A friend of mine who is a federal judge in the county told me once that his biggest lament in this job is the fact that about 60% of the people he convicts to the criminal justice system suffer from some degree of mental illness which is often undiagnosed.
This week the Cleveland Plain Dealer ran a sobering article in the Sunday Focus Section describing the fate of the nearly 300 mentally defendants who file into Cuyahoga County jail each day. The article explains that there are Mental Health services sections in the jail and even mental health courts. The challenges lie in the area of providing the psychiatric support and most importantly, the medications needed to stabilize patients.
The Nord Family Foundation has a legacy of providing support to the mentally and emotionally ill members of the community. Founder Walter Nord served on the Lorain County Mental Health board in the 1940’s and with personal investment leveraged with funding from the State Mental Health board established what is now The Nord Center.
Mental Health First Aid is (MHFA) is a public education program that helps the public identify, understand, and respond to signs of mental illnesses and substance use disorders. Its importance is articulated best thy the Arizona Department of Health Services.
“Nearly 1 million people a year suffer a heart attack – making teaching CPR an important element in public health education. But while 1 million is a big number, it represents less than 1 percent of the population.
Meanwhile, about one in four Americans experience depression, anxiety or other mental illness. That means you’re much more likely to encounter someone having a mental health crisis than someone having a heart attack.”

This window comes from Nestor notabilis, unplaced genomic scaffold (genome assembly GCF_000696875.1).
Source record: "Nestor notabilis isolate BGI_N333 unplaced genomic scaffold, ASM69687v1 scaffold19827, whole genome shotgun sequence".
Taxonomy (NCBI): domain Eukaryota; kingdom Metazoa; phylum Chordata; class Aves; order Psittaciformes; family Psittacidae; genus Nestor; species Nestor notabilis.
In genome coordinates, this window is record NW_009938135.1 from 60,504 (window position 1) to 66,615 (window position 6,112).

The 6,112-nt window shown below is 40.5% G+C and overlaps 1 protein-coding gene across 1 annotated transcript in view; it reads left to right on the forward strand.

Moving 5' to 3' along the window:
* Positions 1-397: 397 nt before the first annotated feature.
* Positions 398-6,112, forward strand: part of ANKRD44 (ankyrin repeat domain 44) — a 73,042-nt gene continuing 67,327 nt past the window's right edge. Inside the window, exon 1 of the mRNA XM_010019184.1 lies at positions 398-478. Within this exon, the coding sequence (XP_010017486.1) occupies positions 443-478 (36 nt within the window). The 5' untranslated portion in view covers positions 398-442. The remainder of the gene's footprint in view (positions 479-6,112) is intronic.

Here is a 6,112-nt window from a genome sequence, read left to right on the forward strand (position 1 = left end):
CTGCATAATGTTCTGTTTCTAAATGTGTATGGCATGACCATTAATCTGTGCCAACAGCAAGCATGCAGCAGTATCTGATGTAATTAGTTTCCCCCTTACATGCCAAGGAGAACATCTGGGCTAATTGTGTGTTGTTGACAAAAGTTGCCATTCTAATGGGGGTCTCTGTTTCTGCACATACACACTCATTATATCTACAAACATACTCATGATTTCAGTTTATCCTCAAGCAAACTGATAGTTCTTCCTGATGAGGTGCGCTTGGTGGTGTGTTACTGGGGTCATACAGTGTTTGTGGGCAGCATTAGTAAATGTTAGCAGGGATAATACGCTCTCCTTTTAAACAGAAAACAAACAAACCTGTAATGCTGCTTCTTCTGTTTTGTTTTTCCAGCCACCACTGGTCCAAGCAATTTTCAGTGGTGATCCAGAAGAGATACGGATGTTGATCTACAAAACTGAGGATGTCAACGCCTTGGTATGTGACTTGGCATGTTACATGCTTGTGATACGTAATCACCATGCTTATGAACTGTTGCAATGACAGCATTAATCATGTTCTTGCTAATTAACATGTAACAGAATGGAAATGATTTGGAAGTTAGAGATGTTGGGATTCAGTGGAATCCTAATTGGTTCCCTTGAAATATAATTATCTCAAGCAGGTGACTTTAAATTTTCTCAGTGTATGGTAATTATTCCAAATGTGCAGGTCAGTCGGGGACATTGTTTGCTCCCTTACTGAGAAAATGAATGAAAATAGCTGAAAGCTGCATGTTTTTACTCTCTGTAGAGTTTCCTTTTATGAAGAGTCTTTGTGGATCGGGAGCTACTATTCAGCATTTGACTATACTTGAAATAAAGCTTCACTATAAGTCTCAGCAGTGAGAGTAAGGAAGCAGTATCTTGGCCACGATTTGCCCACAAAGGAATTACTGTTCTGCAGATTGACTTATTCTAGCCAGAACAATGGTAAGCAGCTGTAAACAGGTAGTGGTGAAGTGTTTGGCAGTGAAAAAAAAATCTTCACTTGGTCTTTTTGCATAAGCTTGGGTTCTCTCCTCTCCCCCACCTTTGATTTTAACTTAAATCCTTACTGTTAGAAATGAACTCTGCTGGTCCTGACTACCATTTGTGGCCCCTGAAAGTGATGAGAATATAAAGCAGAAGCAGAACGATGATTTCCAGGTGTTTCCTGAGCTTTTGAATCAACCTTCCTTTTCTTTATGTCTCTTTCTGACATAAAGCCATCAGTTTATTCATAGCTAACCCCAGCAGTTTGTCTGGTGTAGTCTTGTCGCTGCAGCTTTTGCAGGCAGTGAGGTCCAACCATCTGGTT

The MHFA program is offered in the form of a 12-hour course that presents an overview of mental illness and substance use disorders in the U.S. and introduces participants to risk factors and warning signs of mental health problems, builds understanding of their impact, and overviews common treatments. Those who complete the 12-hour course are then certified as Mental Health First Aiders and learn a 5-step action plan encompassing the skills, resources and knowledge to help an individual in crisis connect with appropriate professional, peer, social, and self-help care. The program is suitable for a variety of audiences including primary care professionals, employers and business leaders, faith communities, school personnel and educators, state police and corrections officers, nursing home staff, mental health authorities, state policymakers, and the general public.
Suggested by Trustee who had heard about the MHFA our staff has been laying the groundwork for a foundation initiative to bring MHFA to Lorain County. To institutionalize MHFA in Lorain County, we are initiating a Train-the-Trainer option. One local individual has completed national instructor training through Mental Health First Aid USA. This is a five-day training program that results in a three-year certification as a MHFA Instructor, qualified to offer the 12-hour community education course and certify Mental Health First Aiders. Instructors must commit to provide MHFA training at least three times annually in their community.
The Lorain County Board of Mental Health has committed financial and in-kind resources to assist with the launch of this effort.
Starting this summer, MHFA courses will be offered in Lorain County, at no cost to Lorain County residents. The 12-hour course is ideally offered over two consecutive days for a maximum of 25 people at a time. Each participant is provided with a workbook and a variety of handouts. .
A number of suitable training facilities are available in Lorain County. The Lorain County Chapter of the American Red Cross has offered their facility as a community training location, underscoring the intent of MHFA to become as common as the Red Cross’ First Aid training program.
Foundation investment in the pilot is $20,000. This amount will cover the costs associated with training a local Instructor, then to subsequently offer a total of up to six community trainings over a two-year period for a total of 300 people. We see this as an important contribution to educating the public on the need to understand mental illness in our communities and respond appropriately.
Many thanks to Senior Program Officer Karen Cook who did most of the research behind this post.